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If you could read a book and get a glimpse into another society, would you? By reading fiction books, I will often find a topic that intrigues me that will then push me to read a nonfiction book about the same topic. It’s an enjoyable cycle! Historical fiction is one of the biggest genres that leads me to nonfiction books. I love fact-checking the fiction book to see how closely the author wrote to what happened in real life. Historical fiction that focuses on remarkable women is one of my favorites. Stephanie Barron’s latest works falls under this category.
That Churchill Woman by Stephanie Barron chronicles the life of one of history’s most remarkable, controversial, and influential women: Winston Churchill’s scandalous American mother, Jennie Jerome. Jennie was born in Brooklyn to a prosperous American financier father and a mother with high social ambitions for both herself and her daughters. Eventually ending up in Europe with her mother and siblings after a scandal rocked her parents, Jennie realizes that she is responsible for securing her own destiny. Jennie is wealthy, privileged, and raised by her father to be fiercely independent. The moment she landed in Victorian England, Jennie and her family took the area by storm.
Jennie runs into Lord Randolph Churchill at a party and decides she wants to marry him when she is just nineteen years old. The shocker? They have only known each other for three days when Jennie decides to marry him. Once they are married, she is instantly swept into a crazy whirlwind of British politics and the social climbers that surround Bertie, Prince of Wales. Jennie is now the new Lady Randolph Churchill, a brash American woman who thinks for herself and is careless of English society rules. She becomes a London sensation, traveling without her husband to Marlborough House and gathering admirers and critics along the way. Since Jennie knows about politics and is also a gifted piano player, she uses her talents to begin shaping her husband’s rise in Parliament. Jennie is also widely known as the mother of Winston Churchill. She uses her talents to help navigate Winston’s journey into manhood. He had a difficult childhood, but Jennie made sure to be at his side.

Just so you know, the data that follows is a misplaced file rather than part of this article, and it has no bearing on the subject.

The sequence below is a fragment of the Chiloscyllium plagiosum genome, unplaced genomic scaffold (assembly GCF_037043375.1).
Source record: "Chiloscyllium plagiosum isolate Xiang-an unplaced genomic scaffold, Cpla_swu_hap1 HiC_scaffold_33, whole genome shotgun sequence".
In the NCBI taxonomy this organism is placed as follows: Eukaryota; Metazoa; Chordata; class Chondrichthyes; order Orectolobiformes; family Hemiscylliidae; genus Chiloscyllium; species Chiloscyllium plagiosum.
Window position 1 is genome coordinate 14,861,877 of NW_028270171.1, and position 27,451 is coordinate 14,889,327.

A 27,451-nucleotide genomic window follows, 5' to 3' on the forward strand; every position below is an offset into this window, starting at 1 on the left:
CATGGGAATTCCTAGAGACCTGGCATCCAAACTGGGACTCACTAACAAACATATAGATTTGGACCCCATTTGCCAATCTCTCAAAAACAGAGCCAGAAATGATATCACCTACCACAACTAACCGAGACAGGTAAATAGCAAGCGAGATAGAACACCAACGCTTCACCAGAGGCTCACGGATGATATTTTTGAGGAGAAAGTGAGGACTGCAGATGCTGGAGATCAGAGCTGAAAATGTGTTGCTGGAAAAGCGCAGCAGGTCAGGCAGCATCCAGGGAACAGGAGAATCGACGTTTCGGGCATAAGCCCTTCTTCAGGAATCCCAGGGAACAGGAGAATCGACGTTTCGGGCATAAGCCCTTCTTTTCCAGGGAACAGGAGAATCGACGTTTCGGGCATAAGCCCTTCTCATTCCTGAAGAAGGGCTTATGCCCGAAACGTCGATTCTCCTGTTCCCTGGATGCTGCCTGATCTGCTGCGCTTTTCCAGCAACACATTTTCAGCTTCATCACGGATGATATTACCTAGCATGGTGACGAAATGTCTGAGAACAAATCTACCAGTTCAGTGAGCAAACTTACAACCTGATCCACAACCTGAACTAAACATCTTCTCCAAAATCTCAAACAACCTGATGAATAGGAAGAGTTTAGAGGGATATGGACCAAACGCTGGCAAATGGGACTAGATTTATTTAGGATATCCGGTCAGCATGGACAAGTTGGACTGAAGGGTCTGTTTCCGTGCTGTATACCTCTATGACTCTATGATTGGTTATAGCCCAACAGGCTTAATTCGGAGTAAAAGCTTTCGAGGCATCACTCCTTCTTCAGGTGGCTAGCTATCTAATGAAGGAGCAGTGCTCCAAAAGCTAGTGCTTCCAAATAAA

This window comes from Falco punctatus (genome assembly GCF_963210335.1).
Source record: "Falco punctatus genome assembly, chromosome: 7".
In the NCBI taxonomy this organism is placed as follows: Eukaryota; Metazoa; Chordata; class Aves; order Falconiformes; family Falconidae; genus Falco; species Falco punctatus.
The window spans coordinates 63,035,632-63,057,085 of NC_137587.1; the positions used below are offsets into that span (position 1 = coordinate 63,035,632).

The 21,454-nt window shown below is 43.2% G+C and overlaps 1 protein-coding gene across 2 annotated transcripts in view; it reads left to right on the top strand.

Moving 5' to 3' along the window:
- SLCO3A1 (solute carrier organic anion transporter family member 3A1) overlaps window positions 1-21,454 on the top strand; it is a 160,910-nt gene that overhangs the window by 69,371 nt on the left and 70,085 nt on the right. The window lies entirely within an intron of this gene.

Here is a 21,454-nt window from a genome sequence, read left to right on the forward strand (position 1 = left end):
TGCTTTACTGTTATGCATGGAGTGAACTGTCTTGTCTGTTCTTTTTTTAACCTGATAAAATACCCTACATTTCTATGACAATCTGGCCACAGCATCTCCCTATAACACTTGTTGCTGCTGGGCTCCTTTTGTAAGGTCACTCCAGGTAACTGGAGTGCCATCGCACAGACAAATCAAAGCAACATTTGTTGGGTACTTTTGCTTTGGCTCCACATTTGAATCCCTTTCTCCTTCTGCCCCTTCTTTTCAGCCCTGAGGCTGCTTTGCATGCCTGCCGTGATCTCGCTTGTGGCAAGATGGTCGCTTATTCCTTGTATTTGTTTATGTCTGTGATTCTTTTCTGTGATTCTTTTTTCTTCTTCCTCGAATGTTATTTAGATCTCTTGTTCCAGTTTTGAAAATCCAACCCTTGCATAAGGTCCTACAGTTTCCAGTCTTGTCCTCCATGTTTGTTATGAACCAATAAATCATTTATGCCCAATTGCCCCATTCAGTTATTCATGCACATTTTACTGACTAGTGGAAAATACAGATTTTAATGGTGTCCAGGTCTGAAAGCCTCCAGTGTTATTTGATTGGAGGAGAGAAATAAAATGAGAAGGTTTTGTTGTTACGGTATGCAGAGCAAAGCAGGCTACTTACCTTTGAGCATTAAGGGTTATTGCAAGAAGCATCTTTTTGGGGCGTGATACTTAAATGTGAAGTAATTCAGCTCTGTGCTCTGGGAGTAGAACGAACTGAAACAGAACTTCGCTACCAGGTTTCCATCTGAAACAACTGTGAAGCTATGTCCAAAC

As the Churchill family becomes more influential, scandal and tragedy begin to strike them. Jennie has had lovers besides her husband, but none mean as much to her as Count Charles Kinsky. Kinsky is a man who loves horses like she does and passionately loves Jennie the way her husband can’t. Once Bertie, Prince of Wales, catches wind of their affair, Jennie is forced to rethink their love as she quickly realizes just how much her every move is judged in public. She must decide how to balance duty and desire, a choice which has consequences that ripple across the Atlantic. Jennie’s decision takes her to a new level of scandal as her children’s lives and all of those around her are greatly affected. This novel is a loving portrait of a woman who helped shape the Churchill era. Jennie’s legacy may be of a difficult and scandalous woman, but the balancing act she works out between obligation, desire, duty, love, and freedom is a testament to the soul of a woman who through sheer force of will was able to alter the course of history.